Prenatal Massage offers therapists a unique, inspiring opportunity, not only to relieve pregnancy discomforts, but to also massage two people at once and potentially impact the mother and infant’s relationship for the rest of their lives! Pregnancy massage can reduce mother’s anxiety while increasing beneficial “happy” hormones: dopamine, serotonin, and oxytocin. A “happy” womb environment means baby’s develop more effective immune systems and more tolerance for handling stress. Studies also indicate that women receiving pregnancy massage have reduced rates of postpartum depression and touch their newborn infants more. These extra hours of infant MotherTouch is correlated with an increased sense of security, higher IQ, and having more advanced motor and language skills by age 8, than those without extra touch. It seems nurturing touch is “Vitamin T”—a vital nutrient for both mother and baby!
The Myths: Though the rewards of bodywork during pregnancy are many for clients and therapists, some massage therapists struggle with sidelying body mechanics, draping, and bodywork techniques. They may also be influenced by common pregnancy massage myths. The result? Many pregnant clients receive unsatisfying or substandard bodywork that does little to improve their physical complaints (and may exacerbate some!).
Have you heard these unsubstantiated warnings:
1. Don’t massage the labor-inducing acupressure points.
2. Avoid deep tissue bodywork; it may cause a miscarriage.
3. Avoid the ankles, feet, abdomen. (Read more about ankle acupressure/reflexology zones in my article in ABMP magazine www.massageandbodyworkdigital.com/i/68178-september-october-2009/68 )
4. Avoid massage during the first trimester.
5. Avoid or use only light touch on inner legs.
6. A table with a cut-out for the belly is the perfect choice for prone pregnancy positioning.
7. Women should only lie on their left side.
None of these concerns are accurate, though some may have a kernel of truth. So what are real concerns working with pregnant clients?
Supportive Positioning is top of the list! Whether clients are sidelying or semi-reclining, improper positioning could aggravate pregnancy complaints, including uterine ligament strain, sacral torsion, edema and leg cramps, while supportive positioning can prevent, minimize or even relieve these conditions.
So, what does supportive sidelying positioning look like?
The top knee and foot rest on 2-3 flat pillows, or a sturdy bolster and pillow, ensuring that the leg is horizontal and parallel to the table and knee is level with the trochanter. The arm and hand are supported on a pillow over the draping sheet, preventing breast compression and medial shoulder rotation, while simultaneously securing the drape over the breasts. The pregnant belly needs supportive alignment as well, with a small wedge, to prevent uterine ligament strain. Support at the low back/waist is also advisable. Watch my positioning video.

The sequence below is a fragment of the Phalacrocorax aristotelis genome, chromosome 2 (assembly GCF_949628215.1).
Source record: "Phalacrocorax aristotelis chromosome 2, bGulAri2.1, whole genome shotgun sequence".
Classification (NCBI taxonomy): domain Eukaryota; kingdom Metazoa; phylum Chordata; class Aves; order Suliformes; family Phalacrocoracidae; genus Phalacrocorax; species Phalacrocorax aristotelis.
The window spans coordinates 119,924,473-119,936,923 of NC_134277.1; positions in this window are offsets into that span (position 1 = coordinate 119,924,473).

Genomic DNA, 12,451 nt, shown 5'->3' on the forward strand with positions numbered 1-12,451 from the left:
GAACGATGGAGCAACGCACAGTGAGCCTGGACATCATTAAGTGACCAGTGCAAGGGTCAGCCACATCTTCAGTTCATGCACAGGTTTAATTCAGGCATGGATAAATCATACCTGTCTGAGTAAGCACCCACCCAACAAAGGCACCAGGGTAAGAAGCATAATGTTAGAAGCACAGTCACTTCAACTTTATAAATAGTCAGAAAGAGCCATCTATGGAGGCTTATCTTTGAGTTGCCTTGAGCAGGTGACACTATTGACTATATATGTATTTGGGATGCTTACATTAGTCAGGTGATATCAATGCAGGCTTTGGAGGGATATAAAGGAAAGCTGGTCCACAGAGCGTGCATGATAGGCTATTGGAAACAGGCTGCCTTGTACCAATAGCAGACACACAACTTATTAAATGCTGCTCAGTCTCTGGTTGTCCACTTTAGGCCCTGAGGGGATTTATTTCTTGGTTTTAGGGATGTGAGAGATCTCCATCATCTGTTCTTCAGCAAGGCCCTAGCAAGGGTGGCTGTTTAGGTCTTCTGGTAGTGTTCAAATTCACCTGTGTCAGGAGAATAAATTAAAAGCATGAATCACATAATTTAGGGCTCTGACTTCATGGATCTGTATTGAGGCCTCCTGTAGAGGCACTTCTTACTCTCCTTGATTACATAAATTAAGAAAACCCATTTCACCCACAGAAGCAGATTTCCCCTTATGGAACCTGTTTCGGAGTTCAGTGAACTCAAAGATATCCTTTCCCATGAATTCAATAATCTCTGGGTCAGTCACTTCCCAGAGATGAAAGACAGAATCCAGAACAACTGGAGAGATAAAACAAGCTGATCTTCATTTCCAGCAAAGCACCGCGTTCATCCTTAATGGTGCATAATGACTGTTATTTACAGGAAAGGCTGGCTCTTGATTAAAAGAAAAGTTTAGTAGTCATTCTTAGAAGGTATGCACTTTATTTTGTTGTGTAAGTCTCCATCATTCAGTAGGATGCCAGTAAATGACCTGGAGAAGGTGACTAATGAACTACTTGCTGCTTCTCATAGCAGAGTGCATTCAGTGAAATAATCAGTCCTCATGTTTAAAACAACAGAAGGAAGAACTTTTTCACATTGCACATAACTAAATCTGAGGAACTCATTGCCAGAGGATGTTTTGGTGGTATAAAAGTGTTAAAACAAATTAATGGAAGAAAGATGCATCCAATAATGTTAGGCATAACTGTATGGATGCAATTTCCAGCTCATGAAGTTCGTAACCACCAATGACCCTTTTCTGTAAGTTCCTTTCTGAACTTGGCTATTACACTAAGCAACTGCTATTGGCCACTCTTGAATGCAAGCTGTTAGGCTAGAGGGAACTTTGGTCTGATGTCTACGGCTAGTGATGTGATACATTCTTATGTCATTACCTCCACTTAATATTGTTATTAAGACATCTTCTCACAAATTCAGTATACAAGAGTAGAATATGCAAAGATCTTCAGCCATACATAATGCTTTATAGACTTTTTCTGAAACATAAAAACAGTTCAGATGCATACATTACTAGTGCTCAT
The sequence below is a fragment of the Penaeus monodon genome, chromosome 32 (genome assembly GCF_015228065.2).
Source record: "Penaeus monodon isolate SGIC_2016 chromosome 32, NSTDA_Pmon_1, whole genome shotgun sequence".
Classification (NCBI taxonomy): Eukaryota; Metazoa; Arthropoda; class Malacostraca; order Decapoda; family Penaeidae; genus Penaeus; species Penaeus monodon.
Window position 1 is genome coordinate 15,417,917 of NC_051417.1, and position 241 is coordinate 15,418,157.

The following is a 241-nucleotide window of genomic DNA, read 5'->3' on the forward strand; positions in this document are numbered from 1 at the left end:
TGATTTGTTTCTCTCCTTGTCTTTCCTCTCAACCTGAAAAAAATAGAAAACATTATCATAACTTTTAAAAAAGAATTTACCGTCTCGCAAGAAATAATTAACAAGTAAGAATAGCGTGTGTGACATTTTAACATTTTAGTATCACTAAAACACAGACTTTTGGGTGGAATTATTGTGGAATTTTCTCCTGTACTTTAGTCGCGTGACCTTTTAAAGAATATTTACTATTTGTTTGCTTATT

With proper positioning, the therapist can address the following complaints:
Heartburn, which is common during pregnancy, can be relieved or prevented during sessions by using semi-reclining positioning. This puts the client’s head above her stomach while offering easy access to head-neck-shoulders, upper legs, belly and breasts. It’s a great position for foot reflexology, and avoids diaphragm restriction and uterus-baby compression on the aorta or vena cava, which may occur with supine positioning. It’s imperative, however, that the low back be well-supported and that knees are bolstered to prevent exacerbating back, hip, and neck tension.
Sacro-iliac hypermobility is normal during pregnancy, influenced by the hormone Relaxin, which softens and ‘relaxes’ ligaments that need to expand for birth. Sacral Torsion is exacerbated if the leg is not properly supported in sidelying position, with all joints aligned. This allows your client to relax as you use specific techniques to effectively mobilize the sacrum, open the SI joint, release pelvic floor attachments externally, and rebalance the ilium/sacrum in relation to the pubic bone.
Uterine Ligament Strain or Spasm are common, influenced by non-supportive positioning, and by jack-knifing forward to sit up with a big belly. Uterine ligament spasms refer pain and nerve-like sensations to the hips, legs, and pubic bone. Broad compressive strokes on gluteus medius, hip mobilizations, and specific massage to the round ligament (palpable through the abdomen) will help reduce or eliminate this discomfort.
Edema of hands and feet is normal outcome of the changes in pregnancy physiology. Additionally, the growing belly pressing on the inguinal region increases swelling of the feet and tendency toward varicose veins and clots. Take time to notice: Is her foot drooping down off the pillows? Is her down-side shoulder compressed and needing support under her upper torso? Perhaps her hand is hanging down vs supported on a pillow. Watch positioning to reduce swelling and allow easy access to hands and feet for lymphatic drainage and other techniques.
Useful for All Clients!
Sidelying and semi-reclining positions offer many options for hip, neck, pelvic techniques that can be applied to all clients, not just pregnant women! You may feel awkward at first, but once you master it, you may never go back to supine and prone positioning as your standard!